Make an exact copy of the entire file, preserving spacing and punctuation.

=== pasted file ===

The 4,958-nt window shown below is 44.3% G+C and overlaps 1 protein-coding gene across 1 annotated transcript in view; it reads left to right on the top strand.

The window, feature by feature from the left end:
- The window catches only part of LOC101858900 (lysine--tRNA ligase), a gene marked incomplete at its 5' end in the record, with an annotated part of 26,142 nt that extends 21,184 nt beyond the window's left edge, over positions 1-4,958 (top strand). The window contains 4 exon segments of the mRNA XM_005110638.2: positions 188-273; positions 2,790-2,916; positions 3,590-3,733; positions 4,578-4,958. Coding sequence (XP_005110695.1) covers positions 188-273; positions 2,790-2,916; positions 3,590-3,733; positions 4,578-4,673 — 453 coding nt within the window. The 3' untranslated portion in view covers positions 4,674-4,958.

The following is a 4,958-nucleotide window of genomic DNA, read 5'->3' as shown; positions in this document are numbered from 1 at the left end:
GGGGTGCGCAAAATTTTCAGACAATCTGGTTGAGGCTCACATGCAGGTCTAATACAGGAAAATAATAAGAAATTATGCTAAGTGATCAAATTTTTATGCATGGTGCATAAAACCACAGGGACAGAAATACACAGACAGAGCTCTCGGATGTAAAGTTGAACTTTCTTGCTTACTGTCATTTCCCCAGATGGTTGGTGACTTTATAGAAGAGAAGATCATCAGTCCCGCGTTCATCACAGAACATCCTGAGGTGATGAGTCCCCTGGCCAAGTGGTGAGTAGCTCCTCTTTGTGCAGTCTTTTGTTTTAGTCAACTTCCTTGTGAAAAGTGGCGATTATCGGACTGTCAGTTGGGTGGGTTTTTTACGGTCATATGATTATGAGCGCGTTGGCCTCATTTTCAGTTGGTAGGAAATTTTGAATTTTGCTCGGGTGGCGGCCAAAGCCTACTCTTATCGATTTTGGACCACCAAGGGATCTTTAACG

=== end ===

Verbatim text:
The 4,958-nt window shown below is 44.3% G+C and overlaps 1 protein-coding gene across 1 annotated transcript in view; it reads left to right on the top strand.

The window, feature by feature from the left end:
- The window catches only part of LOC101858900 (lysine--tRNA ligase), a gene marked incomplete at its 5' end in the record, with an annotated part of 26,142 nt that extends 21,184 nt beyond the window's left edge, over positions 1-4,958 (top strand). The window contains 4 exon segments of the mRNA XM_005110638.2: positions 188-273; positions 2,790-2,916; positions 3,590-3,733; positions 4,578-4,958. Coding sequence (XP_005110695.1) covers positions 188-273; positions 2,790-2,916; positions 3,590-3,733; positions 4,578-4,673 — 453 coding nt within the window. The 3' untranslated portion in view covers positions 4,674-4,958.

The following is a 4,958-nucleotide window of genomic DNA, read 5'->3' as shown; positions in this document are numbered from 1 at the left end:
GGGGTGCGCAAAATTTTCAGACAATCTGGTTGAGGCTCACATGCAGGTCTAATACAGGAAAATAATAAGAAATTATGCTAAGTGATCAAATTTTTATGCATGGTGCATAAAACCACAGGGACAGAAATACACAGACAGAGCTCTCGGATGTAAAGTTGAACTTTCTTGCTTACTGTCATTTCCCCAGATGGTTGGTGACTTTATAGAAGAGAAGATCATCAGTCCCGCGTTCATCACAGAACATCCTGAGGTGATGAGTCCCCTGGCCAAGTGGTGAGTAGCTCCTCTTTGTGCAGTCTTTTGTTTTAGTCAACTTCCTTGTGAAAAGTGGCGATTATCGGACTGTCAGTTGGGTGGGTTTTTTACGGTCATATGATTATGAGCGCGTTGGCCTCATTTTCAGTTGGTAGGAAATTTTGAATTTTGCTCGGGTGGCGGCCAAAGCCTACTCTTATCGATTTTGGACCACCAAGGGATCTTTAACG